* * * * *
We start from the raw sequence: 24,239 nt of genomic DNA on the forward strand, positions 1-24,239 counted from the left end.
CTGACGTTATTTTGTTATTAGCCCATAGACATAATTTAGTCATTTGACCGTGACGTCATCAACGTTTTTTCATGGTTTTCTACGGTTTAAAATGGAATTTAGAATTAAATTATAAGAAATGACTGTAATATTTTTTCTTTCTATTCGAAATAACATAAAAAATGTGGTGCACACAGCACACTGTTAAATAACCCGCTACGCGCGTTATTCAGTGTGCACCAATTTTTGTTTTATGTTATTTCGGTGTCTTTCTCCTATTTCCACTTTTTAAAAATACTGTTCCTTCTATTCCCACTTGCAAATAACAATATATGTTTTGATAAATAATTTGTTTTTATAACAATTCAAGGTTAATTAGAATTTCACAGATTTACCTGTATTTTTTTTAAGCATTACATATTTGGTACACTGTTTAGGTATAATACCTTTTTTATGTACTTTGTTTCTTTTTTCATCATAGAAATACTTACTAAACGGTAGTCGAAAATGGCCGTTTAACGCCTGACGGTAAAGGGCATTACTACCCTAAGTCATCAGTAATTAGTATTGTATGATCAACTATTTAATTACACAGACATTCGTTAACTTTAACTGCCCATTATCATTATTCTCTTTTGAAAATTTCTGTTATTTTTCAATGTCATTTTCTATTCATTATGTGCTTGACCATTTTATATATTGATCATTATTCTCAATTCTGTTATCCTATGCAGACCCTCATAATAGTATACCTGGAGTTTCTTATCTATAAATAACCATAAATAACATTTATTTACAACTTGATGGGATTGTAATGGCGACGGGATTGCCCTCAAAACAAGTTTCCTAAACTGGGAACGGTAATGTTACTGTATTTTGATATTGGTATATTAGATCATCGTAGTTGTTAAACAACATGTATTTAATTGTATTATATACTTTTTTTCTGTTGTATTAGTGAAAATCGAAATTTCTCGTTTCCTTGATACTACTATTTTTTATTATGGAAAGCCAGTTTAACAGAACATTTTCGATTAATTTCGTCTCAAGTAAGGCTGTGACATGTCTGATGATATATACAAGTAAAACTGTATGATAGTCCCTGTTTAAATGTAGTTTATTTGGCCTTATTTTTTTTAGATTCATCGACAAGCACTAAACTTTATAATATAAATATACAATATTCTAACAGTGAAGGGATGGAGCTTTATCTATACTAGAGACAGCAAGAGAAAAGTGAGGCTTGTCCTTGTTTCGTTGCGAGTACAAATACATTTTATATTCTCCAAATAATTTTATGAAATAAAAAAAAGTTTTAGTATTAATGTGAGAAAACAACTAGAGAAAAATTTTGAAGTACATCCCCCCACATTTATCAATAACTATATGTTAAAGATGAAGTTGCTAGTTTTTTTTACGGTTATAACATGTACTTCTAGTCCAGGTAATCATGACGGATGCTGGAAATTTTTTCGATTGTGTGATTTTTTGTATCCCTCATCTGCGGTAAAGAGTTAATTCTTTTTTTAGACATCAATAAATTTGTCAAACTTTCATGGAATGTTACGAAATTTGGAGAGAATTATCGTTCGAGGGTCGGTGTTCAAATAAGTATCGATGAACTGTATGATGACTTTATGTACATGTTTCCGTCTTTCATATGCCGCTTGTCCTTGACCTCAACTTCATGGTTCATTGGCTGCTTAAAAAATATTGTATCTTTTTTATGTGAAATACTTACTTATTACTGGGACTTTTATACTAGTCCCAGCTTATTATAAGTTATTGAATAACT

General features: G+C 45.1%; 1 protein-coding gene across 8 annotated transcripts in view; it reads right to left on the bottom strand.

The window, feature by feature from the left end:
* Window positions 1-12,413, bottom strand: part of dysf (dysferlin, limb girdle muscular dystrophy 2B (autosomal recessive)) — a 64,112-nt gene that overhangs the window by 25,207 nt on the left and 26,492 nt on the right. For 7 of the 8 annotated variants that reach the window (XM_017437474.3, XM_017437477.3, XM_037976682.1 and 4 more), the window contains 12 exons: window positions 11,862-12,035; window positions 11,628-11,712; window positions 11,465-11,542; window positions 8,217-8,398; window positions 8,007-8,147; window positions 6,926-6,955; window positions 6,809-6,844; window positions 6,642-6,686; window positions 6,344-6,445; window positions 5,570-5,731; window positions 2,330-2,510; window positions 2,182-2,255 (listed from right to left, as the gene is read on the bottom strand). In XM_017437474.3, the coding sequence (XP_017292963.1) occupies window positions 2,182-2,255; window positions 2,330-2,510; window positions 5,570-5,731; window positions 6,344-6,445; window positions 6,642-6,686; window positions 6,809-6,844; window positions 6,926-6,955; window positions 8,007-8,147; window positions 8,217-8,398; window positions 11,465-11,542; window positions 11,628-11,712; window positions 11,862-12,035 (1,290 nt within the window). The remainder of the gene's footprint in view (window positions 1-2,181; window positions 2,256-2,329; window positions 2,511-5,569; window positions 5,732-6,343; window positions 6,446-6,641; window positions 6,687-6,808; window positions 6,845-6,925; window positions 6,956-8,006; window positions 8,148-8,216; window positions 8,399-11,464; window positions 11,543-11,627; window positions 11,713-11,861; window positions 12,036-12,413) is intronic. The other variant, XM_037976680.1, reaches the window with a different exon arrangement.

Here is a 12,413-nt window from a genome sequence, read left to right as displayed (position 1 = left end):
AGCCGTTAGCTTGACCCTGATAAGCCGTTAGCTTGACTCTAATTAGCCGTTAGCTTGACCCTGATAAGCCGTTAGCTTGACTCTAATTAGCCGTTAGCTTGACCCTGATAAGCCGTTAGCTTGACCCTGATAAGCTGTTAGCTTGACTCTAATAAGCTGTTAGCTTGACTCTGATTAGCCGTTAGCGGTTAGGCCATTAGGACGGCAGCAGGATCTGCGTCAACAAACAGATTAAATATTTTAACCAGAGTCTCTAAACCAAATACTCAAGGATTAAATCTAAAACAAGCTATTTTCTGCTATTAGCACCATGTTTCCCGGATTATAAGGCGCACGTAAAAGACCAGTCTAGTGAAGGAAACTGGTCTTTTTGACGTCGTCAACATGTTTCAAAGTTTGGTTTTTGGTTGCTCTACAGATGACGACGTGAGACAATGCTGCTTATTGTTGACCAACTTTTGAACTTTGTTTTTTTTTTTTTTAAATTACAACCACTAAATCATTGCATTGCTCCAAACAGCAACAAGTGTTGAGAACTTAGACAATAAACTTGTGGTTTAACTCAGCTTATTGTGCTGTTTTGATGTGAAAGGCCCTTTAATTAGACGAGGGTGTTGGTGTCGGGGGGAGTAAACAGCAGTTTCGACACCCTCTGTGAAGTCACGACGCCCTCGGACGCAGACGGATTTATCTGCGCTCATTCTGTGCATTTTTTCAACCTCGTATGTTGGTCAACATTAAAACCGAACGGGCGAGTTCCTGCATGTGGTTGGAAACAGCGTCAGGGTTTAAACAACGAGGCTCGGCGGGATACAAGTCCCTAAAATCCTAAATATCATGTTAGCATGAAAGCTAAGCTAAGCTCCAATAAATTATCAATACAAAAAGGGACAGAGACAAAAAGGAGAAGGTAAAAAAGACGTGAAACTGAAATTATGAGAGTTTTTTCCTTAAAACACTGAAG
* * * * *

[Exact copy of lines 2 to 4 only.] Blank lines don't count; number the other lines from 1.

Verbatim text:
CTGACGTTATTTTGTTATTAGCCCATAGACATAATTTAGTCATTTGACCGTGACGTCATCAACGTTTTTTCATGGTTTTCTACGGTTTAAAATGGAATTTAGAATTAAATTATAAGAAATGACTGTAATATTTTTTCTTTCTATTCGAAATAACATAAAAAATGTGGTGCACACAGCACACTGTTAAATAACCCGCTACGCGCGTTATTCAGTGTGCACCAATTTTTGTTTTATGTTATTTCGGTGTCTTTCTCCTATTTCCACTTTTTAAAAATACTGTTCCTTCTATTCCCACTTGCAAATAACAATATATGTTTTGATAAATAATTTGTTTTTATAACAATTCAAGGTTAATTAGAATTTCACAGATTTACCTGTATTTTTTTTAAGCATTACATATTTGGTACACTGTTTAGGTATAATACCTTTTTTATGTACTTTGTTTCTTTTTTCATCATAGAAATACTTACTAAACGGTAGTCGAAAATGGCCGTTTAACGCCTGACGGTAAAGGGCATTACTACCCTAAGTCATCAGTAATTAGTATTGTATGATCAACTATTTAATTACACAGACATTCGTTAACTTTAACTGCCCATTATCATTATTCTCTTTTGAAAATTTCTGTTATTTTTCAATGTCATTTTCTATTCATTATGTGCTTGACCATTTTATATATTGATCATTATTCTCAATTCTGTTATCCTATGCAGACCCTCATAATAGTATACCTGGAGTTTCTTATCTATAAATAACCATAAATAACATTTATTTACAACTTGATGGGATTGTAATGGCGACGGGATTGCCCTCAAAACAAGTTTCCTAAACTGGGAACGGTAATGTTACTGTATTTTGATATTGGTATATTAGATCATCGTAGTTGTTAAACAACATGTATTTAATTGTATTATATACTTTTTTTCTGTTGTATTAGTGAAAATCGAAATTTCTCGTTTCCTTGATACTACTATTTTTTATTATGGAAAGCCAGTTTAACAGAACATTTTCGATTAATTTCGTCTCAAGTAAGGCTGTGACATGTCTGATGATATATACAAGTAAAACTGTATGATAGTCCCTGTTTAAATGTAGTTTATTTGGCCTTATTTTTTTTAGATTCATCGACAAGCACTAAACTTTATAATATAAATATACAATATTCTAACAGTGAAGGGATGGAGCTTTATCTATACTAGAGACAGCAAGAGAAAAGTGAGGCTTGTCCTTGTTTCGTTGCGAGTACAAATACATTTTATATTCTCCAAATAATTTTATGAAATAAAAAAAAGTTTTAGTATTAATGTGAGAAAACAACTAGAGAAAAATTTTGAAGTACATCCCCCCACATTTATCAATAACTATATGTTAAAGATGAAGTTGCTAGTTTTTTTTACGGTTATAACATGTACTTCTAGTCCAGGTAATCATGACGGATGCTGGAAATTTTTTCGATTGTGTGATTTTTTGTATCCCTCATCTGCGGTAAAGAGTTAATTCTTTTTTTAGACATCAATAAATTTGTCAAACTTTCATGGAATGTTACGAAATTTGGAGAGAATTATCGTTCGAGGGTCGGTGTTCAAATAAGTATCGATGAACTGTATGATGACTTTATGTACATGTTTCCGTCTTTCATATGCCGCTTGTCCTTGACCTCAACTTCATGGTTCATTGGCTGCTTAAAAAATATTGTATCTTTTTTATGTGAAATACTTACTTATTACTGGGACTTTTATACTAGTCCCAGCTTATTATAAGTTATTGAATAACT

General features: G+C 45.1%; 1 protein-coding gene across 8 annotated transcripts in view; it reads right to left on the bottom strand.

The window, feature by feature from the left end: